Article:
Interview – Kris King
Established coach, motivational speaker, marathon competitor and sport charity aficionado Kris King is heading out this September to climb Mount Kilimanjaro. A tough challenge on its own, King is also chasing the British speed climbing record, all in aid of his non-profit organisation Phil’s Kids, which supports those suffering from and at risk of Huntington’s disease. Beth Maguire had a chat with Kris about his preparations for the upcoming event and what keeps him motivated ahead of his attempt.
How are you doing today?
I’m not too bad thanks!
You’re about to try and climb Kilimanjaro in less than 10 hours, while it usually takes around 7 days to complete. How do you train for an event like that and have you come close yet in training?
At the minute I’m training six days a week, sometimes twice a day, and I’m working with Sheffield University who help to structure my programme. It involves a mixture of lots of slow really low intensity running, and lots of short high intensity running. It’s really hard to replicate though because the highest altitude in this country is 1000 metres, and the top of Kilimanjaro is 5800 metres. I’m going to France for a training camp for two weeks which will get me up to 2500 metres, so I can replicate the altitude a little bit but I won’t have a true idea until I get to the mountain itself.
How long have you got until the Kilimanjaro challenge?
It’s in less than 30 days but I don’t have an exact date yet as it will be finalised when I get to the mount, but it’s around mid-September, and people can follow the progress online with the live tracking systems for the duration to see how I’m getting on.
What do you expect the conditions to be like?
Well at the bottom its jungle with 100% humidity, then it goes up into almost desert conditions where its mostly rocky with open space, and as I go up through the clouds it will start to get cold and the summit will take me through glaciers to a snow top, so it’s a really drastic range of temperatures in such a short amount of time. There are obvious dangers with me climbing at such an altitude and such a quick pace, as the reason is usually takes 5-7 days is because of altitude sickness which can be severe enough to kill you, so I’ve got to be really careful as a lot of things can go wrong.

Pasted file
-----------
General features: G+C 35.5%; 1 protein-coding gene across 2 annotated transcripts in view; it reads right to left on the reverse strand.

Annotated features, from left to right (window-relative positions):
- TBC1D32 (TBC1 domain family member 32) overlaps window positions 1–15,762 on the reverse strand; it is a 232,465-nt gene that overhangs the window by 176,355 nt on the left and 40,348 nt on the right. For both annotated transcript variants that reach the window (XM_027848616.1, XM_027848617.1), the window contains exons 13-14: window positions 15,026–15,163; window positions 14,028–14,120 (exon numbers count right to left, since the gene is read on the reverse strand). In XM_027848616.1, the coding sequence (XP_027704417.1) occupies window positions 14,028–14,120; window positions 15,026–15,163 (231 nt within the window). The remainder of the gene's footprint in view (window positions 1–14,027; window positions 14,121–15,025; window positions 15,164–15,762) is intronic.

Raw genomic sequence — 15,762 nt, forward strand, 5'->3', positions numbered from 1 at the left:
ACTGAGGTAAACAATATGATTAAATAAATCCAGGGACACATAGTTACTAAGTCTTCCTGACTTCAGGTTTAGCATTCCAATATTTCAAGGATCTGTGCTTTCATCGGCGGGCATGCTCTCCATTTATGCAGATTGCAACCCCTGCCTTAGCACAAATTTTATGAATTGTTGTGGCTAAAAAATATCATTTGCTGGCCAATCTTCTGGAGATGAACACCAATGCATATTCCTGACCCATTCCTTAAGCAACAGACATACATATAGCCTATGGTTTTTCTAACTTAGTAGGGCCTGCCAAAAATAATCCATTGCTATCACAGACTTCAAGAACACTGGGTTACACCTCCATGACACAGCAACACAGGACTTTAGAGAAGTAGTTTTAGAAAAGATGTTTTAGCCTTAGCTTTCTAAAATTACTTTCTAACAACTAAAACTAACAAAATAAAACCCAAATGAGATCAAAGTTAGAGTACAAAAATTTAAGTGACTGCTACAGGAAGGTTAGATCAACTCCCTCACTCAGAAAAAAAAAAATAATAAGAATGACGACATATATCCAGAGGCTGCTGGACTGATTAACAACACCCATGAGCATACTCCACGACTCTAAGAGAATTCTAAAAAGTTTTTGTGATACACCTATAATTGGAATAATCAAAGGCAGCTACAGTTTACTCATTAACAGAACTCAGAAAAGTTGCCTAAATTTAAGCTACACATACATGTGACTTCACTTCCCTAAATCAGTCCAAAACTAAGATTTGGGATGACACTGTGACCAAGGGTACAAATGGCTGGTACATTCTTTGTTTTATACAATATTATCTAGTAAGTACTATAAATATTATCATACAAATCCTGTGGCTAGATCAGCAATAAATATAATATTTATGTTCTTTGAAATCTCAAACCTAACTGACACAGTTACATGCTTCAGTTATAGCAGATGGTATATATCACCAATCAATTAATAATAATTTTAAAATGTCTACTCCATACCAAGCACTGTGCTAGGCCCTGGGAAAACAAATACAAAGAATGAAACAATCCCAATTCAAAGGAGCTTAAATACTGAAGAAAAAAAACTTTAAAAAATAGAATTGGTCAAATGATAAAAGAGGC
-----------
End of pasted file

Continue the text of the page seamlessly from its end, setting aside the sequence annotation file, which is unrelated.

Wow, massive good luck with that! How did you become involved in these big endurance challenges?
Last year I ran and cycled around the UK and got a real bug for it. But with Kilimanjaro in particular, a friend of mine is a mountain climber and he holds the South African record for speed climbing Kilimanjaro. I met him in Australia for a coffee, and within about five minutes he was scribbling on the back of a napkin what his route was and how he did it, and I thought ‘right, I’m going for the British record’, so it was decided in a coffee shop on the back of a napkin.
What motivates you when the challenges are so hard?
Well the money we raise goes to help families that are risk of Huntington’s disease, and we help them to have babies via PGD-IVF which is a process than can screen out the disease, and I know a lot of families who are at risk or are sufferers of Huntington’s disease and I’ve lost a lot of people close to me to the disease, so it’s a really personal thing for me.
And that’s a part of your non-profit Phil’s Kids?
Yes, so Phil’s Kids is a foundation that we set up in honour of somebody who passed away last year. We see it as a way to replace life with life, as the aim of the foundation is to fund as many of the PGD-IVF procedures as possible to create new healthy life for these families.
Last year you were nominated for a Pride of Britain Award. How did you feel about the experience?
Yeah that was insane! I didn’t expect it at all. It obviously came out of nowhere and I don’t do this for any kind of recognition, but it was nice to have such a small charity brought on to a national platform like Pride of Britain and it was really nice, but it was quite embarrassing because I didn’t really feel like I’d earned it.
Your nomination certainly seems deserving as you a lot for good causes! You also do motivational speaking, how did that come about?
It kind of came on the back of everything else really. People would come to me and ask me to visit places and do talks, and I found I really enjoyed it because I’m a coach so I wasn’t shy about speaking in public. I get a lot of teachers asking if I’d go into schools and speak to the students, and because I had quite a hard upbringing I can speak to these kids on a personal level as I’ve been through the types of things they’re going through and understand it. But I get asked to talk at a lot of different places, to tell stories about the things that I’ve done and how I’ve overcome certain obstacles, and to talk about becoming self-motivated and how to draw on people for inspiration.